Sunday Links


This week I found myself reading way too much about the Democratic primary. To what extent is the expressed dislike of Hillary rooted in sexism? Is being the first woman to win a primary contest in the United States giving a big f-you to the establishment, or is someone who’s been paid big bucks by Goldman Sachs by definition as establishment as you can get? Could a president determined to remain outside the establishment get anything done in this country, anyway? What does this pundit say? And that one? And….


My compulsion to click more links about Hillary and Bernie was worse when I was online, so I printed out the off-topic article I was most interested in, “The Science of Suffering” by Judith Shulevitz, which appeared in The New Republic over a year ago. It’s about epigenetics and the way the effects of trauma can be expressed in the genes of the next generation. I read it on the train down to the Harold Washington Library, where I went to hear Wendy Ortiz read from her book Hollywood Notebook. I love the way she writes.

I became aware of epigenetics only in the late stages of doing research for my memoir The Telling, which pivots around my childhood sexual abuse and sets it into a larger family context. I was well past the drafting stage when I started to see articles about how survivors of trauma might pass on a decreased inability to metabolize stress to their offspring, actually altering their cells and genes and making them more susceptible to PTSD, among other things. It wasn’t exactly clear how this related to the story I was telling, but I sensed it might be, somehow, in a very big-picture way. The thought made me nervous. I’d done so much studying, so much thinking and feeling, and I felt like I had just barely corralled what I had. Delving into ideas about actual genetics, with all the science, seemed as foolhardy as submerging in a submarine with a promise not to return until I’d seen a giant squid. I turned away from the subject and turned in my manuscript.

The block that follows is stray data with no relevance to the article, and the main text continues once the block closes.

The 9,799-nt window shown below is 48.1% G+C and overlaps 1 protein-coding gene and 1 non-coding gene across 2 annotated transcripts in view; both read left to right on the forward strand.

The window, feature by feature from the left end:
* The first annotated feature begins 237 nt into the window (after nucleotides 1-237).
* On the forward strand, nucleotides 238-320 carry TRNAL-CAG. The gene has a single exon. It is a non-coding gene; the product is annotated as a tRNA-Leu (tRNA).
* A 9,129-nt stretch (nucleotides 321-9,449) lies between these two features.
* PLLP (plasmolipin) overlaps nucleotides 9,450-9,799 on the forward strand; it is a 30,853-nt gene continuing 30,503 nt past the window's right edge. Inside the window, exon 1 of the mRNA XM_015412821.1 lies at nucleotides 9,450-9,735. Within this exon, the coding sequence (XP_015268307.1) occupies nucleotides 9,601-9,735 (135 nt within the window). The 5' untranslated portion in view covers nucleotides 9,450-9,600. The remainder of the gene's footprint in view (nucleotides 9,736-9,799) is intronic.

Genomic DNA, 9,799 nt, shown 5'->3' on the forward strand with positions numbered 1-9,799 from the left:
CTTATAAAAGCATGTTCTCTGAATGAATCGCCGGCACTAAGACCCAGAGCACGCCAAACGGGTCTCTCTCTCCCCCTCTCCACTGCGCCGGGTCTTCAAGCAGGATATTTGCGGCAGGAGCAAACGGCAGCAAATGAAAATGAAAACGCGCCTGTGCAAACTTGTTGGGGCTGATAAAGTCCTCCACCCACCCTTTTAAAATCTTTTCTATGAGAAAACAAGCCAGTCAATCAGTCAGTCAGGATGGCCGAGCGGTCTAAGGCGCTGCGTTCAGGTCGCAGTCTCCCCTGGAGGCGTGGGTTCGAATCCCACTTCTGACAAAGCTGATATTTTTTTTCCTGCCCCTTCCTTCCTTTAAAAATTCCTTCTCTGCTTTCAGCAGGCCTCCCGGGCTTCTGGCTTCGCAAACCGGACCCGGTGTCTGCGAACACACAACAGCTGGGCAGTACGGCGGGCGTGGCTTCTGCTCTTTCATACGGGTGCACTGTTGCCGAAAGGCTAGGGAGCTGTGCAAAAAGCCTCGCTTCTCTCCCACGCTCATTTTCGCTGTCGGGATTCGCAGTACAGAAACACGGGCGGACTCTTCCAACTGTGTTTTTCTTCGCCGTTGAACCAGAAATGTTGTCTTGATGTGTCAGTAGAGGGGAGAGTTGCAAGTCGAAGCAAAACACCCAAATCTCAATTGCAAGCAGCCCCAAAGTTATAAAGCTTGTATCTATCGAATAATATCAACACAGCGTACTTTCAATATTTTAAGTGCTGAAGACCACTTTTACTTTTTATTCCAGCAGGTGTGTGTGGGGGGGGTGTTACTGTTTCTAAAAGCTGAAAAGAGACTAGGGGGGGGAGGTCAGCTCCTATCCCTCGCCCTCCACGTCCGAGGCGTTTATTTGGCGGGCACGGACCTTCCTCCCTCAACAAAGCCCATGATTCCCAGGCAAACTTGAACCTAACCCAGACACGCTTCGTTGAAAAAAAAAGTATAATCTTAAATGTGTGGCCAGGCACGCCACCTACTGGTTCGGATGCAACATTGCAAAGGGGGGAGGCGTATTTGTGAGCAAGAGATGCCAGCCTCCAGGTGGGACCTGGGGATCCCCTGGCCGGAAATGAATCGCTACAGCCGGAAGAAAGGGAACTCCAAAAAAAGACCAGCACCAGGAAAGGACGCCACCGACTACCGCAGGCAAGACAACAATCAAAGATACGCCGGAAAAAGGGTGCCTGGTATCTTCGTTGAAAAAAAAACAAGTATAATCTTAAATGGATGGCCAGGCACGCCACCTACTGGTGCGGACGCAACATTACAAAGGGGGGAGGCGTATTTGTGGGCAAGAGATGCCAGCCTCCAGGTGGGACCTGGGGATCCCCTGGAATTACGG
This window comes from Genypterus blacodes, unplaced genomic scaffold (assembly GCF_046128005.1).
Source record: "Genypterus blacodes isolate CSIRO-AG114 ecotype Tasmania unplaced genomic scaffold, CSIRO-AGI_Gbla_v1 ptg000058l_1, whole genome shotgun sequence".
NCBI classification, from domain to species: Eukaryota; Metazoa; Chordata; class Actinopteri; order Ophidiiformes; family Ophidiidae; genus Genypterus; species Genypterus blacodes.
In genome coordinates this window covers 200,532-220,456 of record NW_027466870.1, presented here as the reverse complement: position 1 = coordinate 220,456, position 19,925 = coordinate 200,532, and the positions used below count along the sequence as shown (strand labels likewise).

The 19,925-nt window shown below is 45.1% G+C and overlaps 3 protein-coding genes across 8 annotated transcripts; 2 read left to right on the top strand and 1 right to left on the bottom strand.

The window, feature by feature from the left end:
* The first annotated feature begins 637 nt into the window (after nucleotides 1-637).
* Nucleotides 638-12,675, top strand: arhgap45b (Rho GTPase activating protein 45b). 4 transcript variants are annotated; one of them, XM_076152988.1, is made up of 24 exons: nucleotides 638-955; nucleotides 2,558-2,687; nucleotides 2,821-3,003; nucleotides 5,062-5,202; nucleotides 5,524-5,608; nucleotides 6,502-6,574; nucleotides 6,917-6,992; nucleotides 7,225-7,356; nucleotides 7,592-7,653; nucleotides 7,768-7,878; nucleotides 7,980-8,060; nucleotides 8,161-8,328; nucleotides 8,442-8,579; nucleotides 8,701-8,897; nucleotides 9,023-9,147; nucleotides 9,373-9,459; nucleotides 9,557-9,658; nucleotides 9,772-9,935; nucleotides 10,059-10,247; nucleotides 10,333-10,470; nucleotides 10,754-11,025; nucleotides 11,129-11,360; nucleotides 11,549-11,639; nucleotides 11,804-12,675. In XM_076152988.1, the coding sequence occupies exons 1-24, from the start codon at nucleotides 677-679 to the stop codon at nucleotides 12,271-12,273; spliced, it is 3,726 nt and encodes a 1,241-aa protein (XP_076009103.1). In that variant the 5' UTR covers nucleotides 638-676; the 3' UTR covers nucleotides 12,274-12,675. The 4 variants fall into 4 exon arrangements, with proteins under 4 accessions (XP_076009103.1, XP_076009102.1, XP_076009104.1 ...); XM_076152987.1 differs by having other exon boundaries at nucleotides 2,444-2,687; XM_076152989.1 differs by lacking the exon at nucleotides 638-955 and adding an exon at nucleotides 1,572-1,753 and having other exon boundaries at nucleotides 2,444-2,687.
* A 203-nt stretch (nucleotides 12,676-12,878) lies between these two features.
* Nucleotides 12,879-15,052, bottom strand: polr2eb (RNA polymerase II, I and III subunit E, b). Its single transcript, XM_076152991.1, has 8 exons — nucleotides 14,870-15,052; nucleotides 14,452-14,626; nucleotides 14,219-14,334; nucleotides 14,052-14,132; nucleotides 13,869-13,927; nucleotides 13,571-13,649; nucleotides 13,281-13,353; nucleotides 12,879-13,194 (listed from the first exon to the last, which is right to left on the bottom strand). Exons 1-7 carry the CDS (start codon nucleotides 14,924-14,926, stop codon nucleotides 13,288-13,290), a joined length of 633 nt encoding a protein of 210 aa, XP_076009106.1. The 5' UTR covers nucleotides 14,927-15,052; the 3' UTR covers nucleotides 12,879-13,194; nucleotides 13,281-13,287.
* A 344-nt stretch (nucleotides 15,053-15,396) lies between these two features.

It’s hard to overstate how reluctant I was to crack open the advance reader’s copy of my book when it came, so sure was I that’d I’d hate it, but that wasn’t my reaction. I actually thought it was really good. But would it have been better if I’d kept pressing into this new area of interest? Another thing I read this week was this excellent interview Claire Cameron did with Alexander Chee in The Millions, about his thirteen-year-long process of writing Queen of the Night. What stuck with me was this:

“The hardest part came when I decided to pull the novel in 2013, and revise it around new research I’d found regarding the relationship between the singer Pauline Viardot-Garcia and Ivan Turgenev — both characters in the novel. . . .

I knew if I didn’t find a way to include this, I was in danger of returning to the material to write an entire novel just about the two of them. That piece then, and The Last Sorcerer, perhaps the most successful of their opera collaborations, is now a part of the novel that I may love the most.”

Oh well! Too late for me! The interview left with a wistfulness for the life I’ve not (yet?) lived, one with long stretches lost in research, the time to follow every thought to where it might lead. Alexander Chee made clear in the interview that he’s not had this luxury either, for the most part, but this week I was also finishing a novel, The Blazing World, by Siri Hustvedt, and the main character, Harriet/Harry Burden, is so erudite, and at a place in her life where she has all the time and space and money an artist could need. But does she have satisfaction? Mostly no. She’s embarked on a long-term project concerned with gender and perception to find out if her work is received differently—and if she herself produces differently—when she’s masked as a man. Come to think of it, Harry Burden’s project has a lot to say about the questions of the day: If Bernie Sanders were a woman, would he be put on the defensive for his rumpled look and tendency to point and shout? Let’s see what the Opinion page of the Washington Post has to say about that.

Zoe Zolbrod is the author of the award-winning memoir The Telling and the novel Currency. Her essays have appeared in places such as Salon, The Guardian, the Manifest Station, and The Rumpus, where she served as the Sunday co-editor. More from this author →